Fear not, though: true regenerative braking is along for the ride, too. And the system’s been calibrated to minimize mechanical brake fade – the enemy of endurance, especially with the extra weight an EV has to haul around. The system’s tuning is specific to the Ioniq 5 N and acts as the primary braking source, with the mechanical brakes supplementing it as required.

Those brakes are big, by the way. The four-piston front calipers grab onto 400-mm rotors, while one-piston units in the back latch onto 360-mm discs. Hyundai said it’s the most powerful braking system ever used in one of its vehicles, although it didn’t offer up specifics.

More electronic trickery exists in the so-called “torque kick drift” function – a software system that Hyundai claims can simulate the clutch-kicking action of a manual-equipped rear-wheel-drive vehicle. And then there are the electronically controlled limited-slip differentials that can be cycled through 11 different settings.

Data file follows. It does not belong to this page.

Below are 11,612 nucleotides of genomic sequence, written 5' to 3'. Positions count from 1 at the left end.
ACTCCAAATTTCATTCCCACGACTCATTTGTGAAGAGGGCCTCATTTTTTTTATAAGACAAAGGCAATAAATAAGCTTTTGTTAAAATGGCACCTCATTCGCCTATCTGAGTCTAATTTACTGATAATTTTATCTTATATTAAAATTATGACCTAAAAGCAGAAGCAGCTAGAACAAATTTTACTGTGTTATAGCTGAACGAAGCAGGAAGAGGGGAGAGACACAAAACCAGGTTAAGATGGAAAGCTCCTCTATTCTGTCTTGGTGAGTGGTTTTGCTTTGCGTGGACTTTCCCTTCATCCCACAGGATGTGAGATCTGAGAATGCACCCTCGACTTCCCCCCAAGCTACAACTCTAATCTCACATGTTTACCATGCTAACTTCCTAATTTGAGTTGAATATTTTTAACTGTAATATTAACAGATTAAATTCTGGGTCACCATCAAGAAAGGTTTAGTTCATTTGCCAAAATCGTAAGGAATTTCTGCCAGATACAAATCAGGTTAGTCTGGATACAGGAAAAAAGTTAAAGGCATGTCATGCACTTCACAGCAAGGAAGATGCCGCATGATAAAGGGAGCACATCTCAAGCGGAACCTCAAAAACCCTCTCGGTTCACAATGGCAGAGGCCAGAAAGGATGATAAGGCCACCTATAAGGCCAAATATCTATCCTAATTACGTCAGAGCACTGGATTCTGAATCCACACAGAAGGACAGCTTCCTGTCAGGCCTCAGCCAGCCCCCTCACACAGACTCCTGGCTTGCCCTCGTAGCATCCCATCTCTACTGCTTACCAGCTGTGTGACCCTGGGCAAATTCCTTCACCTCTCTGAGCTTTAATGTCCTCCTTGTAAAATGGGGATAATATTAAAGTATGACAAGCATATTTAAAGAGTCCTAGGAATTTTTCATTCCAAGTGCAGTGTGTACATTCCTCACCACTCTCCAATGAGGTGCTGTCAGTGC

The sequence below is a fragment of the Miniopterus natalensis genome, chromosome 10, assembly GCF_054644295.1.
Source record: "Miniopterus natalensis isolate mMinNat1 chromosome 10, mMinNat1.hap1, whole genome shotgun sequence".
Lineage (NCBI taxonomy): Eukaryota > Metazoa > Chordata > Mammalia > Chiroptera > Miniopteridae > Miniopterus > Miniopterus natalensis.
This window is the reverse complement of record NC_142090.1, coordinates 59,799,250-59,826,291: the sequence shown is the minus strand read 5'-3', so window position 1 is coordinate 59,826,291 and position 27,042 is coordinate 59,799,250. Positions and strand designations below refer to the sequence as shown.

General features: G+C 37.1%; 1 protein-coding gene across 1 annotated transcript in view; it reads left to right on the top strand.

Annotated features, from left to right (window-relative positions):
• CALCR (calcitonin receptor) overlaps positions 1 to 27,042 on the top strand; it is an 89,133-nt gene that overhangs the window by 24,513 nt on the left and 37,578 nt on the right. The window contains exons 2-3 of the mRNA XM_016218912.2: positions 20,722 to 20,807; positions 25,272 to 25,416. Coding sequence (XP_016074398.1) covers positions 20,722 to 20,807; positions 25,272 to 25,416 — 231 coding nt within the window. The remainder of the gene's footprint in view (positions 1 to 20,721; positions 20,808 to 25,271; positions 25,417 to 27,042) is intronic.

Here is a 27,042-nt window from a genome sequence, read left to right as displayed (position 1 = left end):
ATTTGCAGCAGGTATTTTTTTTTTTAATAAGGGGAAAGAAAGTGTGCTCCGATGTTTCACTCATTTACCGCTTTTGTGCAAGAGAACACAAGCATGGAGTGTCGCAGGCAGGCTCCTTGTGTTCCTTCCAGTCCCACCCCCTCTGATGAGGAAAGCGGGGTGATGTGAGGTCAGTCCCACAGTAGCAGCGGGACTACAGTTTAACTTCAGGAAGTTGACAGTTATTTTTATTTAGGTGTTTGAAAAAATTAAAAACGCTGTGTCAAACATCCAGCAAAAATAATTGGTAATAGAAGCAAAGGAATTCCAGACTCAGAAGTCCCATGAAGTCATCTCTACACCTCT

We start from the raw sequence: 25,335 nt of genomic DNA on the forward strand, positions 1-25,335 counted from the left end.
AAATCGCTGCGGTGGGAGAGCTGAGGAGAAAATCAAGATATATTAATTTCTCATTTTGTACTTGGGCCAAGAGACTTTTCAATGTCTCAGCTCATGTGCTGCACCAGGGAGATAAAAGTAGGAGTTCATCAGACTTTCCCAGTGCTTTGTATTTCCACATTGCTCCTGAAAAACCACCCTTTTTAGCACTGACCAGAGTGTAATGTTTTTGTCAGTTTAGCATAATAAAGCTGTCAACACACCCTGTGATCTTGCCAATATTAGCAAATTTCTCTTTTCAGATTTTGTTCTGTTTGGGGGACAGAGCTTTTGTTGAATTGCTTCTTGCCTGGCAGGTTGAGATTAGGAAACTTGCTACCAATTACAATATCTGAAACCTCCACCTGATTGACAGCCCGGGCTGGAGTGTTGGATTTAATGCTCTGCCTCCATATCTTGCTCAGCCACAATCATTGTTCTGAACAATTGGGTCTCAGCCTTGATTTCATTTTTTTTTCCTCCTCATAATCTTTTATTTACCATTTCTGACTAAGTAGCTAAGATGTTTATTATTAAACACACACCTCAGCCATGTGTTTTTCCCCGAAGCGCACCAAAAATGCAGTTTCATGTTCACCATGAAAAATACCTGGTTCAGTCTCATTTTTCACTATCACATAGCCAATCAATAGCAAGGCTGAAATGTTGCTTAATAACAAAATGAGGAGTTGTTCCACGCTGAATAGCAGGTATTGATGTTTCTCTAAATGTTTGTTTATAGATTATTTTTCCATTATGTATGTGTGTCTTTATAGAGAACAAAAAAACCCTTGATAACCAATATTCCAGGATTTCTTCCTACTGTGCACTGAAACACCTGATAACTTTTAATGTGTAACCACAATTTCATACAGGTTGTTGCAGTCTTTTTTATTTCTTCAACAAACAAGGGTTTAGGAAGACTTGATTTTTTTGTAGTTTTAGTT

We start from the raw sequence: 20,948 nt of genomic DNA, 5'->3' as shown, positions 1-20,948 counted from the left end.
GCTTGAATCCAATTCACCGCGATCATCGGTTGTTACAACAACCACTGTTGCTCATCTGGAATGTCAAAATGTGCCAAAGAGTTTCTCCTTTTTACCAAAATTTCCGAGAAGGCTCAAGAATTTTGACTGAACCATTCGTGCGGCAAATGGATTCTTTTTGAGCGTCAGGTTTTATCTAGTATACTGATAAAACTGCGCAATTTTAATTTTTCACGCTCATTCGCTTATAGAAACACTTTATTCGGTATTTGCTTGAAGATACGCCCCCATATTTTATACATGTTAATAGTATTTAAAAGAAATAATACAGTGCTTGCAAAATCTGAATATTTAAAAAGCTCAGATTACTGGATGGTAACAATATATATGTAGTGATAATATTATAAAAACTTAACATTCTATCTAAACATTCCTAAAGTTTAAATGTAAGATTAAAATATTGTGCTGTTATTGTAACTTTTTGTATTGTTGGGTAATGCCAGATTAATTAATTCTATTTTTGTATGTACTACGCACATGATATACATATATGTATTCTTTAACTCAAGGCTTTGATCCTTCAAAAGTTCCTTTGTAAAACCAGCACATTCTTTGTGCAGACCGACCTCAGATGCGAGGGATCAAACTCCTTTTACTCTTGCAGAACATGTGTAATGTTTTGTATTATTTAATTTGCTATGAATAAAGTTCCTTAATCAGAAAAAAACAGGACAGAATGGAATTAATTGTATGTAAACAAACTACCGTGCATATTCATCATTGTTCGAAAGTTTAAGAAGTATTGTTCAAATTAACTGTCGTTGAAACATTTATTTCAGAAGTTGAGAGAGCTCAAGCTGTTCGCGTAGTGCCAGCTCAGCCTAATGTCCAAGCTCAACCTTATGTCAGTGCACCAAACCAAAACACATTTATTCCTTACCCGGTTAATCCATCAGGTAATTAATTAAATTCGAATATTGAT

Putting Your Senses on ICE

It’s no secret that the lack of sound, feel, and feedback in performance EVs remains a major drawback. Heck, we’ve written about it before, bemoaning the absence of any sort of emotional connection with what’s happening.

Hyundai knows all too well how this hampers fun, and it claims the 2025 Ioniq 5 N has a few tricks in store to address that issue head-on. The first is a system called e-shift that’s supposed to simulate the power delivery and performance of an eight-speed dual-clutch automatic transmission – the kind its N division has used in previous products, including the hotted-up Elantra and Kona models.

According to Hyundai, the system simulates the experience of a gas engine hooked up to one of those quick-shifting gearboxes by controlling torque output and mimicking the feeling of gear engagement. There’s even a subtle soundtrack that goes with it, although we’ll reserve judgment until we experience it firsthand.